Through most of the twentieth century, it seemed that democratic skills conflicted with workplace skills, just as the organizational structures of democracy were inefficient for producing consumer goods. Engineers divided factory production into the smallest possible units; workers were trained in specialized tasks and given little discretion. They weren’t supposed to address problems or set an agenda for their organizations. Meanwhile, white-collar professionals were also expected to specialize. They had no normative insight–no claim to know what should be done–but only a grasp of the most efficient means to a given end. Their amoral knowledge conferred power. In contrast, democracy was supposed to be egalitarian and concerned with normative questions about a society’s goals and ends. Democratic citizens were supposed to be critical thinkers, problem-solvers, and moral agents.
Unfortunately, training for the workforce would tend to undermine civic skills, and vice-versa. A highly critical, independent-minded, generally educated citizen would simply be miserable in a factory. To make matters worse, scientific rationality and specialization were seen as synonymous with efficiency. Therefore, if a democratic government wanted to be an efficient check or counterweight in the marketplace, then it needed to become like a big firm, rationalized, hierarchical, and specialized–in a word, bureaucratic. But then there would be less work for citizens to do in the public sector (for which they would nevertheless have to pay taxes). The result was a deep dilemma for democracy, and especially for those who hoped that public action might reduce human misery.
According to a fascinating article by Dorf and Sabel, “A Constitution of Democratic Experimentalism” (click for the huge .doc file), the tension between civic skills and organizations and the norms of the factory lessened when Japanese manufacturers revolutionized industrial production by replacing assembly lines with teams of generalists. Instead of giving each worker a set of unchanging tasks, the Japanese car companies established benchmarks for production and challenged work teams to beat them. Even after these techniques began to spread to the US (and especially to white-collar work), there remained a tension between the workplace and democracy. But today the contrast in values and skills is less stark than it used to be.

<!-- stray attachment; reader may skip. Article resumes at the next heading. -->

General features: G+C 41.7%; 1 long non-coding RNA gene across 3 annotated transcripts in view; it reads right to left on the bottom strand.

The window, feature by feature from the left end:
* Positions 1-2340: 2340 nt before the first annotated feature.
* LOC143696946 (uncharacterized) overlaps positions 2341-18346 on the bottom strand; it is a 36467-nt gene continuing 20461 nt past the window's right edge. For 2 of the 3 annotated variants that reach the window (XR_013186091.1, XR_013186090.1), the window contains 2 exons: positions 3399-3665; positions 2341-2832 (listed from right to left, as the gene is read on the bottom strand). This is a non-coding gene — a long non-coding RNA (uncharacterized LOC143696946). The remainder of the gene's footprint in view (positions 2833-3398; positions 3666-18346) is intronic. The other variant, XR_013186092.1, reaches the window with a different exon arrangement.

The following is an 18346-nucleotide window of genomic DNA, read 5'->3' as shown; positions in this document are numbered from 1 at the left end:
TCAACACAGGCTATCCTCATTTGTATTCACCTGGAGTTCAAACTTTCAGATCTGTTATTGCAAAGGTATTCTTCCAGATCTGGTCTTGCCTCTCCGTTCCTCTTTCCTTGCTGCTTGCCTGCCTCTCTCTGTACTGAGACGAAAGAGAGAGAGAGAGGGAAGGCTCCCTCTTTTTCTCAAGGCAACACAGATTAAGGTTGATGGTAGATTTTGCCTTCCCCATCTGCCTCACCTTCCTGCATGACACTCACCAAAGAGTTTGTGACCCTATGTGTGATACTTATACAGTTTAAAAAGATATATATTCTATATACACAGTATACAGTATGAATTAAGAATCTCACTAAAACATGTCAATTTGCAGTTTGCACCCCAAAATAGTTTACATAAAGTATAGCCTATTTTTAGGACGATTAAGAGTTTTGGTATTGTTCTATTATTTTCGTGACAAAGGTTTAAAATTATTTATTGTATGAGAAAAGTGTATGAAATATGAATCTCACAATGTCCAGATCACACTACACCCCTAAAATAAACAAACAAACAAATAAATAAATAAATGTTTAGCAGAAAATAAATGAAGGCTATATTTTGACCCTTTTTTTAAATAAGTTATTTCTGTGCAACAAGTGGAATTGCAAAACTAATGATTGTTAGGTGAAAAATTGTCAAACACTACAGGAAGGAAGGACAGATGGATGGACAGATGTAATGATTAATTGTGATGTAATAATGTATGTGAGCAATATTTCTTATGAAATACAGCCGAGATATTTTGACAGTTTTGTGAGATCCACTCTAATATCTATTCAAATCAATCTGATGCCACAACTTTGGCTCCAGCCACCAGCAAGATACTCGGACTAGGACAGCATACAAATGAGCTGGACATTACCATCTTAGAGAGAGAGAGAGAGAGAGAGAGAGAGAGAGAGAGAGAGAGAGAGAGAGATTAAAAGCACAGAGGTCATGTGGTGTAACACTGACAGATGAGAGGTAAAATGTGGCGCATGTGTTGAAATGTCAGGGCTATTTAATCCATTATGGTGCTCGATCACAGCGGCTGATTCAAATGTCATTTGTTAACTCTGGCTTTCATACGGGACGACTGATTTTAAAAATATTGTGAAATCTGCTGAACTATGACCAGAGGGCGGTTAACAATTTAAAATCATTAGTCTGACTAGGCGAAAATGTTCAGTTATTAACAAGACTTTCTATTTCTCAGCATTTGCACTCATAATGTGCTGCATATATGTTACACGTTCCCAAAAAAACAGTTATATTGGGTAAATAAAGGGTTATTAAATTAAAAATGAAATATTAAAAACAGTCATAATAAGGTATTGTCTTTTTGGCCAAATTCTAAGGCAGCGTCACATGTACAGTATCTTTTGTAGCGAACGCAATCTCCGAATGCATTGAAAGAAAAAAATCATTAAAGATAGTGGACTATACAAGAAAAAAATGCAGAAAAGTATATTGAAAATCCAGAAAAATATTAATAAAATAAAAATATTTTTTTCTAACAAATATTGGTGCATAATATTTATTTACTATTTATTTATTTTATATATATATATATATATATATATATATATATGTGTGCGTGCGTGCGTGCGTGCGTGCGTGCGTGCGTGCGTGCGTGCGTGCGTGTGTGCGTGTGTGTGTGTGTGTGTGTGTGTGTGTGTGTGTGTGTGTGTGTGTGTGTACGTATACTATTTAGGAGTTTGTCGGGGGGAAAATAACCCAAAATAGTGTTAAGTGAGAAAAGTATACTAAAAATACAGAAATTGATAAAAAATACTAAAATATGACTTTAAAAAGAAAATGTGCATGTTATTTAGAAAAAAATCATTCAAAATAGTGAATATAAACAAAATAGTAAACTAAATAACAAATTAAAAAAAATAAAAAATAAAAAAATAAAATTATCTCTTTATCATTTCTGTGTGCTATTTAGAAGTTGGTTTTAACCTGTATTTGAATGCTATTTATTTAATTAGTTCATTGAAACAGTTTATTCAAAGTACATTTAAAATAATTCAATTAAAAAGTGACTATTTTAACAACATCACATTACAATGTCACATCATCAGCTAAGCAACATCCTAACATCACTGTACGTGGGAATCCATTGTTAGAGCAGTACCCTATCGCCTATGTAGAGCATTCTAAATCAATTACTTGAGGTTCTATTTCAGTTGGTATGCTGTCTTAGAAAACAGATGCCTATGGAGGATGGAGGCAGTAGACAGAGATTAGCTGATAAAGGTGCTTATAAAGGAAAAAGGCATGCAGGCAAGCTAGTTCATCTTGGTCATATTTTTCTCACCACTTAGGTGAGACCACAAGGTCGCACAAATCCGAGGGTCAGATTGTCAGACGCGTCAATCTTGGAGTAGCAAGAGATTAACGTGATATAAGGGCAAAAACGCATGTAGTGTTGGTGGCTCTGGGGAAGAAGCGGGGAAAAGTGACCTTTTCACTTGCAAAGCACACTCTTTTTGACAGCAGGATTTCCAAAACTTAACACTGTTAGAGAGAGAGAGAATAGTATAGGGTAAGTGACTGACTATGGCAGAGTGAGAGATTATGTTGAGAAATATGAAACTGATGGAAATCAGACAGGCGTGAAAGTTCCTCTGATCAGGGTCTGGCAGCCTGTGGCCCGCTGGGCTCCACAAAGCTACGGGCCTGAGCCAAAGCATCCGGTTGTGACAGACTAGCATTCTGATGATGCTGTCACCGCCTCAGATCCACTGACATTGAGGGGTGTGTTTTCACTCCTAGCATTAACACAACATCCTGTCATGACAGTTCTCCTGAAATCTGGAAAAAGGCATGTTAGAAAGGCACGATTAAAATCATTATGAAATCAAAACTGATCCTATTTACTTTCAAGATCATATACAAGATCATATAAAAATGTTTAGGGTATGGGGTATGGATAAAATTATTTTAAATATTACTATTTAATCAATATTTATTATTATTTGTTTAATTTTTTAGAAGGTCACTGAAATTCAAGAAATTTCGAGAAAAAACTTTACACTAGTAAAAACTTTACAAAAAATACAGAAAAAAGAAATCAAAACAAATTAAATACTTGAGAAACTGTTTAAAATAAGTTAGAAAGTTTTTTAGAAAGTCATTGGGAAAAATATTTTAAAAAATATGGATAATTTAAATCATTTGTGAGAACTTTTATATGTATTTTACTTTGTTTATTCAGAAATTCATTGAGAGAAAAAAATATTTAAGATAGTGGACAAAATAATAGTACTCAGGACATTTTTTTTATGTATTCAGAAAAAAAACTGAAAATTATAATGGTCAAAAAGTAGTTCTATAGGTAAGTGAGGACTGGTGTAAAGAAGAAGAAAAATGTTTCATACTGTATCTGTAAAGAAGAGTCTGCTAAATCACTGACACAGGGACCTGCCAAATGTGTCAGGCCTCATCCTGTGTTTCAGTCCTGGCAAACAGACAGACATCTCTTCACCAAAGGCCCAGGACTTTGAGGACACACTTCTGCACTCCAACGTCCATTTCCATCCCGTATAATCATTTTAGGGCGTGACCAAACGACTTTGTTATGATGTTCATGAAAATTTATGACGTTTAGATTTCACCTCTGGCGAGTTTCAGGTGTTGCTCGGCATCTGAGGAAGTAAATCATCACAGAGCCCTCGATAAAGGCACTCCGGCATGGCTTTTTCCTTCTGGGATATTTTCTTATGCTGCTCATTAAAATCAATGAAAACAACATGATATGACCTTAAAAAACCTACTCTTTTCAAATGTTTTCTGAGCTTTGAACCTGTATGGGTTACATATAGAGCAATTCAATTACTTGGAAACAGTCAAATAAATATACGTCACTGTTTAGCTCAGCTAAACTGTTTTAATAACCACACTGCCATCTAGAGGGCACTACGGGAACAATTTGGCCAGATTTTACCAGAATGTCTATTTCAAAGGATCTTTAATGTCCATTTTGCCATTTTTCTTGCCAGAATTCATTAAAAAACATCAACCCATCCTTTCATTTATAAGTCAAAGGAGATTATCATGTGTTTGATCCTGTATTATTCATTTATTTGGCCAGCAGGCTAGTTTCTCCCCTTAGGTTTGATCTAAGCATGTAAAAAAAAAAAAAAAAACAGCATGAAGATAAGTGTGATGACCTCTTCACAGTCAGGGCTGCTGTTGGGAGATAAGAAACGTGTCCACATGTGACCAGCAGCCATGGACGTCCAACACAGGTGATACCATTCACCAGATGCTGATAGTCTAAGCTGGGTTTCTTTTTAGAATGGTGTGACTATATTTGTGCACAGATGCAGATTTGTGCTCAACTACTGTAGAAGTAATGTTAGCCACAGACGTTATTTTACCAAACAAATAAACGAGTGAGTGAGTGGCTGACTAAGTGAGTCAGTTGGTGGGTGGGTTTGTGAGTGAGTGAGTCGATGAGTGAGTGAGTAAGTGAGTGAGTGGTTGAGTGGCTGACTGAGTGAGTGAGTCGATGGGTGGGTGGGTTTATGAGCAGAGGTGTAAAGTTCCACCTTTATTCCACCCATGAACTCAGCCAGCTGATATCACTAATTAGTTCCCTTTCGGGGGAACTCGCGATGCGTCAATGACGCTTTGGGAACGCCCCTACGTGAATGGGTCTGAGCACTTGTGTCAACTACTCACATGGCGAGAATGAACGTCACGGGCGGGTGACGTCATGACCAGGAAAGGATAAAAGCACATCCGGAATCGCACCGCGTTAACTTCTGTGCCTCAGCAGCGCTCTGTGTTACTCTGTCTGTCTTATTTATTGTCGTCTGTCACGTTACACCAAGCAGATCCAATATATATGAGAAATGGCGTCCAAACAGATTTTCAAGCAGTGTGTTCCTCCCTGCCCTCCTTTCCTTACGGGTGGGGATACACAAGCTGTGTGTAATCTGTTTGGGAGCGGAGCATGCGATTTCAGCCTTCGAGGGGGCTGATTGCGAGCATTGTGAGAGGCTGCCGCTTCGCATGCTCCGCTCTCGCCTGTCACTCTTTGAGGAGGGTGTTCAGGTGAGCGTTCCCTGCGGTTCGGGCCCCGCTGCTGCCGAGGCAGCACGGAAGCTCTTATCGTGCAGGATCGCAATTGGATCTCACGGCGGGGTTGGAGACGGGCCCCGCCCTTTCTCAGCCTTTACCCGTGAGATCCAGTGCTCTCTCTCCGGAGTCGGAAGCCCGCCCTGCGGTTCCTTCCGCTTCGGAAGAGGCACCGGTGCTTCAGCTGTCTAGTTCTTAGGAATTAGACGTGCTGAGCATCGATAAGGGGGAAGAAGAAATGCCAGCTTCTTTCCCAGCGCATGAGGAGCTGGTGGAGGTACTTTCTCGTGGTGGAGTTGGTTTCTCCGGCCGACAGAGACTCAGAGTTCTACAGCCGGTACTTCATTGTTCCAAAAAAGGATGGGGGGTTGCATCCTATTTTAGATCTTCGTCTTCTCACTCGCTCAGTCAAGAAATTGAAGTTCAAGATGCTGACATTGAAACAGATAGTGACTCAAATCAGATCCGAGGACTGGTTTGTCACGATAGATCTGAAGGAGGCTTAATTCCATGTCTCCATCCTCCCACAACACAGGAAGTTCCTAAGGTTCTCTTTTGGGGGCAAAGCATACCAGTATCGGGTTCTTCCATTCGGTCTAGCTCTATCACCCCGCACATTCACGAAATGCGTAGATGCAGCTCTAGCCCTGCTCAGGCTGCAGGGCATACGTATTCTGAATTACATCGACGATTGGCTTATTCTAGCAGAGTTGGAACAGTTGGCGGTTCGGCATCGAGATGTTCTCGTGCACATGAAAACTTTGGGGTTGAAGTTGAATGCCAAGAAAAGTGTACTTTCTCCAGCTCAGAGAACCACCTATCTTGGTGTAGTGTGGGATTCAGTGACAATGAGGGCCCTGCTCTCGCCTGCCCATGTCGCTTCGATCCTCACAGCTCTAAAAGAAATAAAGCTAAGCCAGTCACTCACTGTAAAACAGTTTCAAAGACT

That trend is evident in certain current efforts at educational reform. The National Governors’ Association uses Achieve, a nonprofit, to conduct surveys and other studies to determine empirically what skills workers need for today’s jobs and higher education. Achieve publishes lists of such skills. To a striking degree, what workers need are also what citizens need: abilities to work together in groups to define and address problems. See “below the fold” for a list of Achieve skills that strike me as highly civic.
(NB: Before we get carried away with enthusiasm for the new workplace and its civic character, it’s worth noting that Achieve correlates skills to particular job titles. Even according to their analysis, machine operators and wafer fabrication and manufacturing technicians–two of the 10 jobs provided for illustrative purposes–need none of the advanced civic skills.)
According to Achieve, the successful high school graduate can …
a. 7 Comprehend and communicate quantitative, technical and mathematical information.